By STEPHEN MANNING
The Associated Press
Wednesday, November 8, 2006; 7:40 PM
ROCKVILLE, Md. -- Sniper Lee Boyd Malvo was sentenced Wednesday to life in prison for six murders in Maryland that were part of a three-week shooting spree that terrorized the Washington area in 2002.
In a brief statement, Malvo apologized and said he was a different person than the impressionable teen who killed at the command of John Allen Muhammad, his accomplice and mentor.
"I'm truly sorry, grieved and ashamed for what I've done," said Malvo, his voice breaking.
Despite the contrition and Malvo's cooperation with authorities in their case against Muhammad, Montgomery County Circuit Judge James Ryan gave Malvo the maximum six consecutive life sentences without the possibility of parole.
"You could have been somebody different, you could have been better," Ryan said. "What you are, however, is a convicted murderer."
Malvo, 21, pleaded guilty in October to the murders in Montgomery County, where the series of 13 shootings began and ended in October 2002.
It is unlikely, however, that Malvo will serve time in a Maryland prison. He has already been sentenced to life in prison in Virginia for sniper shootings there and was sent to Maryland last year for a new trial on the condition he be returned after his case ended. That could happen within the next several days, said Darren Popkin, Montgomery County's chief deputy sheriff.
Malvo testified in May against Muhammad, who was convicted of the same six Maryland murders and sentenced to life in prison. Muhammad was sentenced to death in Virginia.
The Maryland trial included Malvo's chilling account of his trip across the country with Muhammad. Malvo detailed the genesis of the sniper shootings, their killing methods and Muhammad's grandiose plans for more carnage.
He also confronted Muhammad, his one-time father figure, saying Muhammad had manipulated him, turning the then 17-year-old into a "monster."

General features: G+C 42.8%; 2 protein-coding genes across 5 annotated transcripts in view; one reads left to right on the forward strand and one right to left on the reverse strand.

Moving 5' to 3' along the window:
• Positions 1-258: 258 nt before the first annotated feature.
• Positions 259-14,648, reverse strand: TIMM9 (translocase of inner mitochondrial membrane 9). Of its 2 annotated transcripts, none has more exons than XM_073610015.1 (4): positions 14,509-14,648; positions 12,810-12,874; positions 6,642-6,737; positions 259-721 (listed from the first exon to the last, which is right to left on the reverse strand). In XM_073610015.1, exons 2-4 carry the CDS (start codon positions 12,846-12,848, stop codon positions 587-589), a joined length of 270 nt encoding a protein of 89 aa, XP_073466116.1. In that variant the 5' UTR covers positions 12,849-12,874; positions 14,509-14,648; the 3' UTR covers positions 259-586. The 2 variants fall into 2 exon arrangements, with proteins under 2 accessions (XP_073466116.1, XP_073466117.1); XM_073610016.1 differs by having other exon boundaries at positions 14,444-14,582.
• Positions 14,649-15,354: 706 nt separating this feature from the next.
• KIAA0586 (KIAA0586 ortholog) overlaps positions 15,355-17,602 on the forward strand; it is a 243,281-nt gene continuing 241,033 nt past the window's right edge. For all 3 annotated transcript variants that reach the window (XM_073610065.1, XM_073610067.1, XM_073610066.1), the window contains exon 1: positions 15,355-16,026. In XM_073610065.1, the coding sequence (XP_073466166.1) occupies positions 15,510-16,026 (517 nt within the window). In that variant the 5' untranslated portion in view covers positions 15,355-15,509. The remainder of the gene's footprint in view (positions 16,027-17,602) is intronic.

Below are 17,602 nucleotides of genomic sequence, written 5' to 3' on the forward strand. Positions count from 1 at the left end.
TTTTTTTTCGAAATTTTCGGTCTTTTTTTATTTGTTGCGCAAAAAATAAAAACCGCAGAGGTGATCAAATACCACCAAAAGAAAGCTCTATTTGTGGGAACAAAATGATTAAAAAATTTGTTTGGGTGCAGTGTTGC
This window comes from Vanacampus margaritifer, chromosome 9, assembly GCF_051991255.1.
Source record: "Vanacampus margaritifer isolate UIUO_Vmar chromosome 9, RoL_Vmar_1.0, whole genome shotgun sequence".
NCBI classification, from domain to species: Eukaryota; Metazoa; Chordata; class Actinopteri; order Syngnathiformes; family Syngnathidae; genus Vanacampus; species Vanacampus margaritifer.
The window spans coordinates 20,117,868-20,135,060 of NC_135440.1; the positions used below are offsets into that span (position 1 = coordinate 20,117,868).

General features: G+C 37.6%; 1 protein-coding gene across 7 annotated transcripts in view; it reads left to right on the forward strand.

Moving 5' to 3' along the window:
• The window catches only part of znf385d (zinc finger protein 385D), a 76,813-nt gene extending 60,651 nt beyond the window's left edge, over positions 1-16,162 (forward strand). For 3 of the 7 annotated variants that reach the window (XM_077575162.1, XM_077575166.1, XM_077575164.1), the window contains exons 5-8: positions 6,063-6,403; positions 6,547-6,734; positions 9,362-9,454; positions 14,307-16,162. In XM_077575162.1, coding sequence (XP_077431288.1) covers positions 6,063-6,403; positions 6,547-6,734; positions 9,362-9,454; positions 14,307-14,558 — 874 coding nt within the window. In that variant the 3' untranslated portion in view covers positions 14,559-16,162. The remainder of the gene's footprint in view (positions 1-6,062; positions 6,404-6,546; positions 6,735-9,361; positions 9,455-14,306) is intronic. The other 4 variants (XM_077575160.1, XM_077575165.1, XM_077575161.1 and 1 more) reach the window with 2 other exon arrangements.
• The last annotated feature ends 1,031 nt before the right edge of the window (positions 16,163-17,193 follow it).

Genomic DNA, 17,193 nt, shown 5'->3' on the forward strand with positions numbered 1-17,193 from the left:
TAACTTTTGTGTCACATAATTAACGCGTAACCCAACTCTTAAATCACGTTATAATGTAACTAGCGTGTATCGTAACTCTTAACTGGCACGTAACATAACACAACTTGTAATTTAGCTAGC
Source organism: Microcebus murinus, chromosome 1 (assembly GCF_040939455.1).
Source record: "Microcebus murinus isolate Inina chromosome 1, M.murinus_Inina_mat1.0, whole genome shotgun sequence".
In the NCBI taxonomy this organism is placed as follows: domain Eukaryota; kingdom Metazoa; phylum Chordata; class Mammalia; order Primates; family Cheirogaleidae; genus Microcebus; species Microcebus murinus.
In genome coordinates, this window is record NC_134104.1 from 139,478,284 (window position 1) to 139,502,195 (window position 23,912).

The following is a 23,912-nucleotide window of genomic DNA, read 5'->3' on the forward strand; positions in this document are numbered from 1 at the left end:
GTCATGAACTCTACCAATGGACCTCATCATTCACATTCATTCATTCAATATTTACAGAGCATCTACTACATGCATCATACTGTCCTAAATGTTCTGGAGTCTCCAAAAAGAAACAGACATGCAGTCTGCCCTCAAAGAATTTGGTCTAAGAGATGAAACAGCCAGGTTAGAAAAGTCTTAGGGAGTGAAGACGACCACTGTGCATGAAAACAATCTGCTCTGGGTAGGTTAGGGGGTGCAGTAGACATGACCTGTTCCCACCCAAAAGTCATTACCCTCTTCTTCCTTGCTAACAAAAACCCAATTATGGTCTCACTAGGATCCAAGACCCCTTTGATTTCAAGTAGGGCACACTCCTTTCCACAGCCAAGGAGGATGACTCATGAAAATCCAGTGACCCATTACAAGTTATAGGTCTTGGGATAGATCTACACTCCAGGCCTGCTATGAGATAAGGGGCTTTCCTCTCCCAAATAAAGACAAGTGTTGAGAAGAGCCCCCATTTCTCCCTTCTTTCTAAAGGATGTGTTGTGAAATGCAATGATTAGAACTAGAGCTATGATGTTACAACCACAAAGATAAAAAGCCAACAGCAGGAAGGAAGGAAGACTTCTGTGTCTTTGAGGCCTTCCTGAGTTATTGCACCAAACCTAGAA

During Wednesday's sentencing, Malvo singled out two shootings that troubled him most. He said he was haunted by thoughts of the two sons of Conrad Johnson, a bus driver he killed Oct. 22, 2002. And he spoke of the pain suffered by Iran Brown, a 13-year-old middle school student, when Malvo wounded him about two weeks earlier.
"It is pure folly for me to think that they or anyone can forgive me for taking the lives of their loved ones," Malvo said.
Johnson's mother told Malvo she had overcome her hate for him, believing he had changed after being removed from Muhammad's control.
"I cannot go on hating you, that won't bring Conrad back. You've already destroyed your life," said Sonia Wills, staring directly at Malvo, who dropped his head and wept.
Along with the Washington-area shootings, Malvo and Muhammad are either suspects in or charged in shootings in Alabama, Georgia, Louisiana, and Washington state. They are also linked to unsolved murders in Florida and Texas.
Last month, Malvo told investigators in Arizona that he and Muhammad were responsible for the unsolved 2002 shooting of a man on a golf course in Tucson.
Malvo's lawyers said they hoped to craft a broader agreement that would allow him to plead guilty to some of the other outstanding cases, but it was unclear if they had made any progress on such a deal.